The Lord of the Rings: The Motion Picture Trilogy [3-CD Set]

Howard Shore

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The Lord of the Rings: The Motion Picture Trilogy [3-CD Set] Review

by James Christopher Monger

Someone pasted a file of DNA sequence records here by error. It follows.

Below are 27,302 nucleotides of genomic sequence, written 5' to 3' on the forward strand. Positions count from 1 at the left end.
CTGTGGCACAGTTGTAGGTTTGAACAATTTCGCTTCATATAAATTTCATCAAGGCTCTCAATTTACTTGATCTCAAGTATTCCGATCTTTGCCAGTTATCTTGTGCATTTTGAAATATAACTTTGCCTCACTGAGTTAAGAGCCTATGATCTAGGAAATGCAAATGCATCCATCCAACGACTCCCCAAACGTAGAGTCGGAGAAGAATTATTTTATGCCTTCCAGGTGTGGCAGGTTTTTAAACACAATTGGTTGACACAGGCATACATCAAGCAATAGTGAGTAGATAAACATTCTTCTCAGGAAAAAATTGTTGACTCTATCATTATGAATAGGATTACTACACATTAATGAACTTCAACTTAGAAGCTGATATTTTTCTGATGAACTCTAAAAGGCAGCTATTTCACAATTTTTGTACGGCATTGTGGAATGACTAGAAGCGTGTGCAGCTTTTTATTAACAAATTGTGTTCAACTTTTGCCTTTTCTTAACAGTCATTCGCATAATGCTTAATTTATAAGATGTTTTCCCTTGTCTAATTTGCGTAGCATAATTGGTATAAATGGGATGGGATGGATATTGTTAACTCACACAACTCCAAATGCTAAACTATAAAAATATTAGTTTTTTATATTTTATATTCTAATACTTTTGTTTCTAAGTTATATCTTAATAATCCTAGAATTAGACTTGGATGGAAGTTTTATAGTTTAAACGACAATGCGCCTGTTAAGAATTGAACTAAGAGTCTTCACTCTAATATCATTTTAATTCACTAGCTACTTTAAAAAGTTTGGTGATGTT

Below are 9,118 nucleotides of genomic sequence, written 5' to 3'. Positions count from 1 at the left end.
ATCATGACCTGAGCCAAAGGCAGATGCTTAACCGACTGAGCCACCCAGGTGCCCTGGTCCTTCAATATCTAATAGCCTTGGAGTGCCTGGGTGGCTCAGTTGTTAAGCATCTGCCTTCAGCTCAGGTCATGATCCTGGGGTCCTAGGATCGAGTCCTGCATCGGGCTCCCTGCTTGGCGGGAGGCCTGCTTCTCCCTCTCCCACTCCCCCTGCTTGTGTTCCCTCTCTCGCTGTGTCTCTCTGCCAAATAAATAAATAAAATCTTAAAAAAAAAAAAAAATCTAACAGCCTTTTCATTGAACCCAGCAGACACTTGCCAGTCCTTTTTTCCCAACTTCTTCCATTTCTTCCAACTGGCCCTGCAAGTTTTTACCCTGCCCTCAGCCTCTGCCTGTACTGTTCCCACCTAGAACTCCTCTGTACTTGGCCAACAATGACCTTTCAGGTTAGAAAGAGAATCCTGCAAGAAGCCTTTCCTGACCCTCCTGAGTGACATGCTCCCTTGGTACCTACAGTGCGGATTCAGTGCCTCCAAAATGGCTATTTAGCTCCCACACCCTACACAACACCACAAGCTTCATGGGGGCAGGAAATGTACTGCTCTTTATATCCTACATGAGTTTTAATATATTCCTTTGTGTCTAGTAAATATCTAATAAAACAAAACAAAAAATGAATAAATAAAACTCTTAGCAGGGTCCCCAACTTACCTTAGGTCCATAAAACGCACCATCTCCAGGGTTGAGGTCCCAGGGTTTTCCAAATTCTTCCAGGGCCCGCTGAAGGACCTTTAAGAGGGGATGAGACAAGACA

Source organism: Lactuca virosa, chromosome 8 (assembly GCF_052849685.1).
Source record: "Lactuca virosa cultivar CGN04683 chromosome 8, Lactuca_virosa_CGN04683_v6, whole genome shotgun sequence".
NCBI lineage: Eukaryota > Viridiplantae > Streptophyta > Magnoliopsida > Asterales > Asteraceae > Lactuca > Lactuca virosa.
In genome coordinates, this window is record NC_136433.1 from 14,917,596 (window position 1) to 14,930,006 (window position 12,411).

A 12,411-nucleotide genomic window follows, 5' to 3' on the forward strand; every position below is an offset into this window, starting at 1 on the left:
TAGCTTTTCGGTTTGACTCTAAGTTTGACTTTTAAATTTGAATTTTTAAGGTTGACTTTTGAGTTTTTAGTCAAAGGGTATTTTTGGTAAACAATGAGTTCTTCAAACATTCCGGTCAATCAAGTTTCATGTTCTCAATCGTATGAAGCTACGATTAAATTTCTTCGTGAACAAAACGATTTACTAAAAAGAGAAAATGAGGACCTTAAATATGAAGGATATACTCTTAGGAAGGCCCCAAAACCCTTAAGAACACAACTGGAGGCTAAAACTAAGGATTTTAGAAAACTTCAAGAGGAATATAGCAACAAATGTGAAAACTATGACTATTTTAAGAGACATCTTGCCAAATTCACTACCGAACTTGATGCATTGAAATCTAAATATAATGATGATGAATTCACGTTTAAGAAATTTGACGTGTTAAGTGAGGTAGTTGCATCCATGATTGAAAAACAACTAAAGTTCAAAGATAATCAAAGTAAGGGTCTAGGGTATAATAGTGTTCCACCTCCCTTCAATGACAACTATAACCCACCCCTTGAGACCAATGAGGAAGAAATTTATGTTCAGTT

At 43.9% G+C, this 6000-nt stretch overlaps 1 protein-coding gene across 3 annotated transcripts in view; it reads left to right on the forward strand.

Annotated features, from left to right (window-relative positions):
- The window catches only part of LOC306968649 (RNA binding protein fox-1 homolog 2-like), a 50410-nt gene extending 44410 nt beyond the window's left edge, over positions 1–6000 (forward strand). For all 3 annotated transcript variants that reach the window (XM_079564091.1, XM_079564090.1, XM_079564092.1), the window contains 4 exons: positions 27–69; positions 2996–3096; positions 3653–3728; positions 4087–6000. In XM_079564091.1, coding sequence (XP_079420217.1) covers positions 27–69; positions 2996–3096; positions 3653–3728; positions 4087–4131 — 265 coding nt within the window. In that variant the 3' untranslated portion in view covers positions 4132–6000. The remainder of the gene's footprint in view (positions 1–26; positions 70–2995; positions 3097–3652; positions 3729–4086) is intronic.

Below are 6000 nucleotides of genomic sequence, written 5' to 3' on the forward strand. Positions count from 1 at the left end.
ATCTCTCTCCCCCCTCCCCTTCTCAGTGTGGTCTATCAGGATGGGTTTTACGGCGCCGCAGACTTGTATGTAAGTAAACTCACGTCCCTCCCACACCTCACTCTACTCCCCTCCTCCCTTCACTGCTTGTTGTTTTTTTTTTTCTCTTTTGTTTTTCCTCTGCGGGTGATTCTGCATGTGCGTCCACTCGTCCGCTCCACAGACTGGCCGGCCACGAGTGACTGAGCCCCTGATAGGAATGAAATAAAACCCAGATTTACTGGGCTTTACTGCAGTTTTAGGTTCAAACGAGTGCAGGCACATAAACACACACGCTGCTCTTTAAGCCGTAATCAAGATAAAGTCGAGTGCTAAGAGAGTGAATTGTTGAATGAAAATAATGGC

Lord of the Rings: The Return of the King is a three-disc collection that spans composer Howard Shore's score for the entire Lord of the Rings trilogy. The Oscar-winning Fellowship of the Ring skillfully births many of the films' main themes. From the familiar opening violin motif of "The Prophecy" to the haunting elven hymn "Lothlorien," Shore lays out the blueprints for this immense work with precision and wonder, allowing the melodies to brew over time. The inclusion of the Enya-penned "May It Be" caused some controversy among purists who believed that the score would suffer if it deviated from the elvish language, yet it remains a pleasant and complimentary addition. The tone of the second film is much darker in scope, so it only seems fitting that Shore paint with a larger brush. With the whimsical "Concerning Hobbits" theme reduced to short variations, the choral arrangements for The Two Towers battle sequences rule the trilogy's middle child. "Isengard Unleashed" deftly utilizes the solo soprano in the march of the Ents to up the dramatic ante for the battle of "Helm's Deep," and the introduction of "Gollum's Song" by Emiliana Torrini gives a sympathetic feel to the story's most conflicted character. For Return of the King, Shore offers up the best of both worlds. The gentle tones of "The Grey Havens" and the brutality of "The Black Gate Opens" balance the third act with a grace that by now is well earned. The majestic strains of "The Steward of Gondor," with Billy Boyd providing narration in the form of song, is heartbreaking and powerful, and the ring theme has gathered weight in story and score, providing the piece with one its most dramatic moments. "Into the West" by Annie Lennox is a serviceable "credits only" rendering of the "Grey Havens" theme and is a bit distracting within the context of the whole project. For the completist, Shore will release a similar box in 2004 containing all of the film music, as well as music from the extended versions of Lord of the Rings.

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